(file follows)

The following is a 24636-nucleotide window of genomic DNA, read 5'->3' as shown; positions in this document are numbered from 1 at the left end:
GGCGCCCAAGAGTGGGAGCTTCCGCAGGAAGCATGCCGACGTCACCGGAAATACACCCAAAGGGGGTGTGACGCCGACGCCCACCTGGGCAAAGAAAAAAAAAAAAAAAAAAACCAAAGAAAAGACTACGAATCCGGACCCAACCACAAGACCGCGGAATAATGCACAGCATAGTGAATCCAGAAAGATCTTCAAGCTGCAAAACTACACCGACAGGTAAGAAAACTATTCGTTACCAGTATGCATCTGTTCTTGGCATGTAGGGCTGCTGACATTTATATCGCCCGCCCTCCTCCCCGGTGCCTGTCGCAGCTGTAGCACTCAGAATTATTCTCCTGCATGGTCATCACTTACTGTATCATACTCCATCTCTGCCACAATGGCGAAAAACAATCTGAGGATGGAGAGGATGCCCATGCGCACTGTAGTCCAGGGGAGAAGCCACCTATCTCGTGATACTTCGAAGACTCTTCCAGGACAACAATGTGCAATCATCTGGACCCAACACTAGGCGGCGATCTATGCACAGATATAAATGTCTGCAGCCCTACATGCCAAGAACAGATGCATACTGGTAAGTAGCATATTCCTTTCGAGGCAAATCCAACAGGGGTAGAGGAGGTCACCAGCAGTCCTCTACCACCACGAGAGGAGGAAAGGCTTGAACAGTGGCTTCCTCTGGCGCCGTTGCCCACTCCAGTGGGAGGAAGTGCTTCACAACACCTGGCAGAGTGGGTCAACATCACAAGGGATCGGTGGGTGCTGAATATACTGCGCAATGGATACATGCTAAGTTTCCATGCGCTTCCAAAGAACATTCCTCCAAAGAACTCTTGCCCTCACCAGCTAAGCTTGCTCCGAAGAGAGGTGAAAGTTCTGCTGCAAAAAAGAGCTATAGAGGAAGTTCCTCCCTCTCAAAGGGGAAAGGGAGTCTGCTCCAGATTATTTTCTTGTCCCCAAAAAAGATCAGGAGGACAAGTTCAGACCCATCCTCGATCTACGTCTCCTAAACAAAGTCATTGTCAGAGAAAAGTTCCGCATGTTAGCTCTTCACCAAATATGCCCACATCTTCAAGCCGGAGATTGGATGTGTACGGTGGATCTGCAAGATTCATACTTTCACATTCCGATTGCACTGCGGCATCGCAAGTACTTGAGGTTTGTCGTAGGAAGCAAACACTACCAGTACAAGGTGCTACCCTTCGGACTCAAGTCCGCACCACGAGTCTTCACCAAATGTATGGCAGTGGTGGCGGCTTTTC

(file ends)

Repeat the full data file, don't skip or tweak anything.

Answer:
The following is a 24636-nucleotide window of genomic DNA, read 5'->3' as shown; positions in this document are numbered from 1 at the left end:
GGCGCCCAAGAGTGGGAGCTTCCGCAGGAAGCATGCCGACGTCACCGGAAATACACCCAAAGGGGGTGTGACGCCGACGCCCACCTGGGCAAAGAAAAAAAAAAAAAAAAAAACCAAAGAAAAGACTACGAATCCGGACCCAACCACAAGACCGCGGAATAATGCACAGCATAGTGAATCCAGAAAGATCTTCAAGCTGCAAAACTACACCGACAGGTAAGAAAACTATTCGTTACCAGTATGCATCTGTTCTTGGCATGTAGGGCTGCTGACATTTATATCGCCCGCCCTCCTCCCCGGTGCCTGTCGCAGCTGTAGCACTCAGAATTATTCTCCTGCATGGTCATCACTTACTGTATCATACTCCATCTCTGCCACAATGGCGAAAAACAATCTGAGGATGGAGAGGATGCCCATGCGCACTGTAGTCCAGGGGAGAAGCCACCTATCTCGTGATACTTCGAAGACTCTTCCAGGACAACAATGTGCAATCATCTGGACCCAACACTAGGCGGCGATCTATGCACAGATATAAATGTCTGCAGCCCTACATGCCAAGAACAGATGCATACTGGTAAGTAGCATATTCCTTTCGAGGCAAATCCAACAGGGGTAGAGGAGGTCACCAGCAGTCCTCTACCACCACGAGAGGAGGAAAGGCTTGAACAGTGGCTTCCTCTGGCGCCGTTGCCCACTCCAGTGGGAGGAAGTGCTTCACAACACCTGGCAGAGTGGGTCAACATCACAAGGGATCGGTGGGTGCTGAATATACTGCGCAATGGATACATGCTAAGTTTCCATGCGCTTCCAAAGAACATTCCTCCAAAGAACTCTTGCCCTCACCAGCTAAGCTTGCTCCGAAGAGAGGTGAAAGTTCTGCTGCAAAAAAGAGCTATAGAGGAAGTTCCTCCCTCTCAAAGGGGAAAGGGAGTCTGCTCCAGATTATTTTCTTGTCCCCAAAAAAGATCAGGAGGACAAGTTCAGACCCATCCTCGATCTACGTCTCCTAAACAAAGTCATTGTCAGAGAAAAGTTCCGCATGTTAGCTCTTCACCAAATATGCCCACATCTTCAAGCCGGAGATTGGATGTGTACGGTGGATCTGCAAGATTCATACTTTCACATTCCGATTGCACTGCGGCATCGCAAGTACTTGAGGTTTGTCGTAGGAAGCAAACACTACCAGTACAAGGTGCTACCCTTCGGACTCAAGTCCGCACCACGAGTCTTCACCAAATGTATGGCAGTGGTGGCGGCTTTTC